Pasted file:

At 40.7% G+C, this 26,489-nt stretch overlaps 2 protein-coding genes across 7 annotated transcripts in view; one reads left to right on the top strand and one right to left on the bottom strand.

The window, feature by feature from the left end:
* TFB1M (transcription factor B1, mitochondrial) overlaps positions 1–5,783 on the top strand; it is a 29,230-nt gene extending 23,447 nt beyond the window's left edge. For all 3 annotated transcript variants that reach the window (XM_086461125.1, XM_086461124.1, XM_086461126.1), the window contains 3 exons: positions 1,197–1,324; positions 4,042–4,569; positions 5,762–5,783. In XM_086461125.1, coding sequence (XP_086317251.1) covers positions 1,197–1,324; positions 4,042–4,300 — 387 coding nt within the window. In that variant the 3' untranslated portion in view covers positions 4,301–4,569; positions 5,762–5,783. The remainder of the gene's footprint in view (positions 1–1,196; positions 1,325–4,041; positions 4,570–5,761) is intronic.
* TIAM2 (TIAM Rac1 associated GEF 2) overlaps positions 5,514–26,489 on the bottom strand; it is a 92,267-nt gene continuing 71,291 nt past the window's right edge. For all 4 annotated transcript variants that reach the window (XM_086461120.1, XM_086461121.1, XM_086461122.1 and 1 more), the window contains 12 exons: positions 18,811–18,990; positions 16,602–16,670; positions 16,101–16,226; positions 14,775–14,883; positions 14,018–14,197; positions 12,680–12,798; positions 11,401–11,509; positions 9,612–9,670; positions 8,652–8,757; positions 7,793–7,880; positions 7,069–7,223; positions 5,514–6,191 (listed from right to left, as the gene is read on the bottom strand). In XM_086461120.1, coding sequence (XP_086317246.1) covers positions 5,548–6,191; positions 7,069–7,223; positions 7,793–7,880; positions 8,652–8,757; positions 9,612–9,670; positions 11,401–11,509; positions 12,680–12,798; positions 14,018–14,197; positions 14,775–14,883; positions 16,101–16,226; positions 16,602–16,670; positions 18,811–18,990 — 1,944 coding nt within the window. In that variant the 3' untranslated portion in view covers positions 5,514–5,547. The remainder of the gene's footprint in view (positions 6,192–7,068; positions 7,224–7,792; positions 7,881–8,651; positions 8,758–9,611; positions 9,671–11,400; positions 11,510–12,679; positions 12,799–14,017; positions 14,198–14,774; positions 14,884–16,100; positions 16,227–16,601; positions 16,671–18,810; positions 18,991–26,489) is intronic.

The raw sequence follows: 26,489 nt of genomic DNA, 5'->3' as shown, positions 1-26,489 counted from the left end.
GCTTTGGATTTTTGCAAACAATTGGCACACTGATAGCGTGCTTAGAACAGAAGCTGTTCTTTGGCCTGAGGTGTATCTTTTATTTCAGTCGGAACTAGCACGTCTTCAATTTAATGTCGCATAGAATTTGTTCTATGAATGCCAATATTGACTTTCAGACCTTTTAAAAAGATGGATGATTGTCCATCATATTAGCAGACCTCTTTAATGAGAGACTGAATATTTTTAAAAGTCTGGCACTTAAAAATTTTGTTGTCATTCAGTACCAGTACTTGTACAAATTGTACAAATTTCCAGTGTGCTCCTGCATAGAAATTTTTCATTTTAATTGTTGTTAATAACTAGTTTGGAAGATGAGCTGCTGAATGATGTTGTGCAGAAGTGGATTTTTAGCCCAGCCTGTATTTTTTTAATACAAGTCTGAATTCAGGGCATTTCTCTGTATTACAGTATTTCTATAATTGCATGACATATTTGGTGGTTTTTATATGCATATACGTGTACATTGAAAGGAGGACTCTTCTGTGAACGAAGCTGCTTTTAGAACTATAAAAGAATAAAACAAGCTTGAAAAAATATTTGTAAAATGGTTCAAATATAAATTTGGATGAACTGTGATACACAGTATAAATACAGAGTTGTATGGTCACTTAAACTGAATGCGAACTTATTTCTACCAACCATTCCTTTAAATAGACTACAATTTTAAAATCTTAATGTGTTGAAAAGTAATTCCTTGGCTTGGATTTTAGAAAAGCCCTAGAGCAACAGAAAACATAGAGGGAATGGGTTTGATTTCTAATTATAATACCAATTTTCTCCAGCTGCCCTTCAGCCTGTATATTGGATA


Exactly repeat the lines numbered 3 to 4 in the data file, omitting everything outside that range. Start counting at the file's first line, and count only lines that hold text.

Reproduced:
* TFB1M (transcription factor B1, mitochondrial) overlaps positions 1–5,783 on the top strand; it is a 29,230-nt gene extending 23,447 nt beyond the window's left edge. For all 3 annotated transcript variants that reach the window (XM_086461125.1, XM_086461124.1, XM_086461126.1), the window contains 3 exons: positions 1,197–1,324; positions 4,042–4,569; positions 5,762–5,783. In XM_086461125.1, coding sequence (XP_086317251.1) covers positions 1,197–1,324; positions 4,042–4,300 — 387 coding nt within the window. In that variant the 3' untranslated portion in view covers positions 4,301–4,569; positions 5,762–5,783. The remainder of the gene's footprint in view (positions 1–1,196; positions 1,325–4,041; positions 4,570–5,761) is intronic.
* TIAM2 (TIAM Rac1 associated GEF 2) overlaps positions 5,514–26,489 on the bottom strand; it is a 92,267-nt gene continuing 71,291 nt past the window's right edge. For all 4 annotated transcript variants that reach the window (XM_086461120.1, XM_086461121.1, XM_086461122.1 and 1 more), the window contains 12 exons: positions 18,811–18,990; positions 16,602–16,670; positions 16,101–16,226; positions 14,775–14,883; positions 14,018–14,197; positions 12,680–12,798; positions 11,401–11,509; positions 9,612–9,670; positions 8,652–8,757; positions 7,793–7,880; positions 7,069–7,223; positions 5,514–6,191 (listed from right to left, as the gene is read on the bottom strand). In XM_086461120.1, coding sequence (XP_086317246.1) covers positions 5,548–6,191; positions 7,069–7,223; positions 7,793–7,880; positions 8,652–8,757; positions 9,612–9,670; positions 11,401–11,509; positions 12,680–12,798; positions 14,018–14,197; positions 14,775–14,883; positions 16,101–16,226; positions 16,602–16,670; positions 18,811–18,990 — 1,944 coding nt within the window. In that variant the 3' untranslated portion in view covers positions 5,514–5,547. The remainder of the gene's footprint in view (positions 6,192–7,068; positions 7,224–7,792; positions 7,881–8,651; positions 8,758–9,611; positions 9,671–11,400; positions 11,510–12,679; positions 12,799–14,017; positions 14,198–14,774; positions 14,884–16,100; positions 16,227–16,601; positions 16,671–18,810; positions 18,991–26,489) is intronic.